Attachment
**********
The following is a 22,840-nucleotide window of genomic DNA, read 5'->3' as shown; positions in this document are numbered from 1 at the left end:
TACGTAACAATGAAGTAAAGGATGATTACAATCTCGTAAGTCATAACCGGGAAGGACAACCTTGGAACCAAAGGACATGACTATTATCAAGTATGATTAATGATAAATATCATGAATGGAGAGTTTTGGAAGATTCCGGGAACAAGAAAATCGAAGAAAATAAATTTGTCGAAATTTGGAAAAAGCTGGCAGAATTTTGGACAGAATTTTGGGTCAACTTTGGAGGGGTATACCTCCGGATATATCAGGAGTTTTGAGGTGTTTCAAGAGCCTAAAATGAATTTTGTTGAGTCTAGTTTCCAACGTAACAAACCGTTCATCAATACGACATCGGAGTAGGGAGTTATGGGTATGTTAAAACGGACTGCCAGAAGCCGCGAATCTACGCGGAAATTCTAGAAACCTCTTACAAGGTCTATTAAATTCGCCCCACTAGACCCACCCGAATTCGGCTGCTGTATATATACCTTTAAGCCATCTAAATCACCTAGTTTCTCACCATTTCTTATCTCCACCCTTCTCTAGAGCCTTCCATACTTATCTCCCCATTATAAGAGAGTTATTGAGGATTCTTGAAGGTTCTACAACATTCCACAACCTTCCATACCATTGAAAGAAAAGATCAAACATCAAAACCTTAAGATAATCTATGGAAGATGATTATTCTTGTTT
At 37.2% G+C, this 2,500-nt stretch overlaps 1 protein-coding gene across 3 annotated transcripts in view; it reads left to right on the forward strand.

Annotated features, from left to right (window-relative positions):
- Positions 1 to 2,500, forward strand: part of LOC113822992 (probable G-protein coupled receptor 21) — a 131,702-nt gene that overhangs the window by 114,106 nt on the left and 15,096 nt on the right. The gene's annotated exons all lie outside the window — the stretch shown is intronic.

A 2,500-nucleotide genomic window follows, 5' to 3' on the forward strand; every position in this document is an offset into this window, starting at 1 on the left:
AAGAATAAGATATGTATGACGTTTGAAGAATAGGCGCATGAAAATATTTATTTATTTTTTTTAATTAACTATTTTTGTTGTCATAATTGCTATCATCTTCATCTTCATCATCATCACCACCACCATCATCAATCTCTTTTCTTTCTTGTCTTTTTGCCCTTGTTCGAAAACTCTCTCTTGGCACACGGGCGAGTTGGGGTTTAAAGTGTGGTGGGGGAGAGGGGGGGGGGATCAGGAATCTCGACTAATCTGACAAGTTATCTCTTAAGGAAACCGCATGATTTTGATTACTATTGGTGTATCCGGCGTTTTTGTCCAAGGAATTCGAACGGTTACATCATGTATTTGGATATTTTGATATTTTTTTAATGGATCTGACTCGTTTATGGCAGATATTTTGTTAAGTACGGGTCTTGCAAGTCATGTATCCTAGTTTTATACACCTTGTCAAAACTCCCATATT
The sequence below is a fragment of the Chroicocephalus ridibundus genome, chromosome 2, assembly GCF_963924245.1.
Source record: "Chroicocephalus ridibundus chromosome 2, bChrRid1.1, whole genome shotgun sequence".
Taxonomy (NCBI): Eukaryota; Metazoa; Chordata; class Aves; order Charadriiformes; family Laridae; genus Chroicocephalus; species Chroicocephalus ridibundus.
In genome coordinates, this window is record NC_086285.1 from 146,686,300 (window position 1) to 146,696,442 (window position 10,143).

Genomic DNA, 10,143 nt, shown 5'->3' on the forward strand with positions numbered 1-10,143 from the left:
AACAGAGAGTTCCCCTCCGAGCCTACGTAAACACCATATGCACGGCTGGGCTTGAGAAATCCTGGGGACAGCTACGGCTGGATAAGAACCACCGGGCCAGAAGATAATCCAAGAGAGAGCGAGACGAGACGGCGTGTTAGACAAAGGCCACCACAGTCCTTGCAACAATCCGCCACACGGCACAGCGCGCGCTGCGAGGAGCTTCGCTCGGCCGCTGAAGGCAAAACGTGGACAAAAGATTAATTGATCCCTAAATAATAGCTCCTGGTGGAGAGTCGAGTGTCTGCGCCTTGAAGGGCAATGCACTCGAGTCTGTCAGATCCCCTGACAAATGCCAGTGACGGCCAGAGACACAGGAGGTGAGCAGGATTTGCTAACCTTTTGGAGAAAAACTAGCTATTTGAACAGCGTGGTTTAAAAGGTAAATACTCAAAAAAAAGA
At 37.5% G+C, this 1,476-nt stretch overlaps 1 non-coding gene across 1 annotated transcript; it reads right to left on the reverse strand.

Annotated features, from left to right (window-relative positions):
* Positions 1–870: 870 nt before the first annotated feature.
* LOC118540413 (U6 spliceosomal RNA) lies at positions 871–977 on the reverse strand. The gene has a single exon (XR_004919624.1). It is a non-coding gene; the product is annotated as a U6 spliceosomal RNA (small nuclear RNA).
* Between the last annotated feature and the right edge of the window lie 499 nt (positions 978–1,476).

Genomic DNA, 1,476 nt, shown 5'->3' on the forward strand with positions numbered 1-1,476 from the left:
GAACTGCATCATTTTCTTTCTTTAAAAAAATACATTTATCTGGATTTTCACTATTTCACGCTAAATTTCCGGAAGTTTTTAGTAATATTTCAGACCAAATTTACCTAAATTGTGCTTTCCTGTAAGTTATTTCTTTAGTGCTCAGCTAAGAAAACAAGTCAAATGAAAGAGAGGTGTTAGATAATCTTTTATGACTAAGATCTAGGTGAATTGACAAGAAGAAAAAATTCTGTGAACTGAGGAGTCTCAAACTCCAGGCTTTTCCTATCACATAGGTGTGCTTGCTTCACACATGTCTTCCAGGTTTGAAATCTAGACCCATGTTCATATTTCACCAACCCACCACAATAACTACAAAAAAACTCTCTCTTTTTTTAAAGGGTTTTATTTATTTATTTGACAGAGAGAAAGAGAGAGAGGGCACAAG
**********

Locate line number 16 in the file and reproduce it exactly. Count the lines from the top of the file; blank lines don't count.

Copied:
* Positions 1–870: 870 nt before the first annotated feature.